There’s also a famous image of Kennedy’s head with a ruler being held up to the back of it. It shows the back right side being fully intact and a dark spot which looks like an entrance wound at the top of the skull – right where the Clark Panel said it was. This image is known as HSCA Exhibit 48.[7] And while it does a good job of showing the location where the Clark Panel claimed the bullet entered, it is a little misleading. That’s because it is not a picture. It’s an artist rendering.

So, from an evidentiary perspective, it’s meaningless. But, the rendering is so good that it looks like a picture. So, if you just came across it online you would think it was real. What I don’t understand is, why didn’t the HSCA just show the photo of the autopsy instead of having an artist draw a picture of it?

Dr. Fisher from the Clark Panel claims that in the autopsy x-rays and photos they observed a 6.5mm fragment near the top of the rear skull.[8] (Remember, 6.5mm is the exact size of the ammo allegedly fired by Oswald.) The Clark Panel’s discovery of this fragment that raises the question – “how did all of the autopsy doctors and radiologists miss this 6.5 mm fragment at the top of the skull - if the Clark Panel saw it?

Autopsy doctors and government officials who were present at the autopsy don’t remember a 6.5mm fragment being discovered. Dr. Humes, who led the autopsy, when shown this fragment on the x-ray said, “the ones we retrieved I didn’t think were the same size as this. They were considerably smaller. I don’t remember seeing anything that size when I looked at these films.”[9] Dr. Boswell, another autopsy doctor, said, “No, we did not find one that large. I’m sure of that.”[10] Agents Sibert and O’Neill who were present at the autopsy do not recall there being any bullet fragments that were as large as 6.5mm.[11]

During the HSCA hearings, the autopsy doctors were shown photos of the back of Kennedy’s head to confirm that the photos in the archives were consistent with what the doctors saw. In the photos the doctors were shown, there was a red spot near Kennedy’s cowlick that was alleged to be the entrance wound. When the HSCA asked Dr. Finck, the other autopsy doctor, about the photos, he said, “I don’t know what it is. How are these photographs identified as coming from the autopsy of President Kennedy?”[12] There are zero witnesses at Parkland Hospital or the autopsy in Bethesda who noticed a red spot on the top of Kennedy’s head.[13]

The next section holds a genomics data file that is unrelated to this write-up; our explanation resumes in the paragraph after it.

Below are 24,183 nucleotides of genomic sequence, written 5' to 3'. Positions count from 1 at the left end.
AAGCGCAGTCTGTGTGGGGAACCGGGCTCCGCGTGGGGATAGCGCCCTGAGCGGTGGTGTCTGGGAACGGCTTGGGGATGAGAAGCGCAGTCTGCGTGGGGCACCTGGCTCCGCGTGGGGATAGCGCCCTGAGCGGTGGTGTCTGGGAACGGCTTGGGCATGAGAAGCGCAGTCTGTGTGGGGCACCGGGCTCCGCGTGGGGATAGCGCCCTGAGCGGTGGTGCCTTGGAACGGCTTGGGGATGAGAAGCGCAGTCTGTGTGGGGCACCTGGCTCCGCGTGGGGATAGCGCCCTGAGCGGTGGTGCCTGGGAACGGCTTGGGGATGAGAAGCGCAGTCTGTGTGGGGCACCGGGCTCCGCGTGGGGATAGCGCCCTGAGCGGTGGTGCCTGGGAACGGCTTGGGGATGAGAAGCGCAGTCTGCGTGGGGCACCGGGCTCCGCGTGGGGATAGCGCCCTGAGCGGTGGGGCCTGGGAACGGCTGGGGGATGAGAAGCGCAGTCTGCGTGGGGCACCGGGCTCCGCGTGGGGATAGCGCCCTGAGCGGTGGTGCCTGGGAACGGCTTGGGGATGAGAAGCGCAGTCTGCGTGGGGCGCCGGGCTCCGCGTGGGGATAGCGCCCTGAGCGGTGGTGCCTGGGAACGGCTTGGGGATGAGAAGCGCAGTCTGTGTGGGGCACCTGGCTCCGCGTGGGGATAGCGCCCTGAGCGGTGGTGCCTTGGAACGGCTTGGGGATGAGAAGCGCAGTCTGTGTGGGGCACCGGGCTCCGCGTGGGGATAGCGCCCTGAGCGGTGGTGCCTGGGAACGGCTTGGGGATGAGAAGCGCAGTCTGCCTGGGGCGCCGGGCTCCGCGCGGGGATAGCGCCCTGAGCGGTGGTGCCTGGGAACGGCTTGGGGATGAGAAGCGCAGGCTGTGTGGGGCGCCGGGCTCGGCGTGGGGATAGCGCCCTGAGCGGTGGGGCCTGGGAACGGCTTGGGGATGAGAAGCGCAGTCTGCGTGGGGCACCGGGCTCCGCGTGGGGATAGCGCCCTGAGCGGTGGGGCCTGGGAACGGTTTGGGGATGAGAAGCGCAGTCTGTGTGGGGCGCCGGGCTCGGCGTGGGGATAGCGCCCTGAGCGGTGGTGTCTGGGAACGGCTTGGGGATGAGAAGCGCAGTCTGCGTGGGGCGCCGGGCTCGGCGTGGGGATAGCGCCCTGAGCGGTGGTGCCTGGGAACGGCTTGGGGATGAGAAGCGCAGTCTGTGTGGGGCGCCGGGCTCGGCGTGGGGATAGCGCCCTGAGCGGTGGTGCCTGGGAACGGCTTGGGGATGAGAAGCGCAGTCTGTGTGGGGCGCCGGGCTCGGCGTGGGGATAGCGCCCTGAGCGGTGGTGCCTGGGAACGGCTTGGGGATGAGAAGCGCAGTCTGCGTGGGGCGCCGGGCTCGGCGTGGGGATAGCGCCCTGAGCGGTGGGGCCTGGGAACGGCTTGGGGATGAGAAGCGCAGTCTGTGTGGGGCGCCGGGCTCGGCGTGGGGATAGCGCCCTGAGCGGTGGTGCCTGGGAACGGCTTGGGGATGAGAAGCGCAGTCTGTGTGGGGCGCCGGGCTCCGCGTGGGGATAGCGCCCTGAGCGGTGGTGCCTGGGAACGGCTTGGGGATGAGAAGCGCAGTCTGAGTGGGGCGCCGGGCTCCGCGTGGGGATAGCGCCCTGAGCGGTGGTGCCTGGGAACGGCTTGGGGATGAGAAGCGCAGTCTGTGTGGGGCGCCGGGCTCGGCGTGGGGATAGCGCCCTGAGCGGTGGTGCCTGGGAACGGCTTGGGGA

When Dr. Humes found out from the HSCA that the official location of the head wound had been changed, he was not persuaded. The HSCA report says, QUOTE “Dr. Humes stated categorically that his physical measurements are correct and emphasized that he had access to the body itself.”[14] Dr. Humes stood by the original autopsy position when interviewed by Journal of the American Medical Association in 1992 and the ARRB in 1996. Dr. Boswell said he never believed the Clark panel was correct in changing the location of the head wound.

Now, you can argue that the original autopsy pathologists were just embarrassed about the big mistake they made – apparently misidentifying the location of the entrance wound of Kennedy’s fatal head shot. That’s what Bugliosi says happened. He thinks the autopsy doctors missed the 6.5mm fragment in Kennedy’s head. But if you’re someone who believes the Warren Report got it right, you would think these doctors would try to do their best. It’s hard to believe that everyone in the room missed that 6.5mm fragment, but that a panel of doctors who never even had access to the body would get it right five years later.

Conspiracy theorists believe that there may have been shenanigans with the X-rays that were relied upon by the Clark Panel. That’s a big accusation. Is there anything to support it? According to Bethesda X-Ray assistant, Jerrold Custer, Dr. John Ebersole made a strange request after the assassination. He said “I need you to do a special duty. I have skull fragments here and I’ve got bullet fragments. I want you to tape the bullet fragments to the skull fragments and take X-rays at different densities. This is for a bust of Kennedy.”[15]

So the man who was responsible for doing the x-rays of Kennedy’s head claims that he was told to stage bullet fragments for a bust of Kennedy. That’s a doozie. We know that Custer had that job. He was interviewed by the ARRB under oath when he made his claims. Even Warren Report defenders like David Von Pein don’t think Custer is lying.[16] Instead, they say that he just must be mistaken because we already know that Oswald was the lone assassin.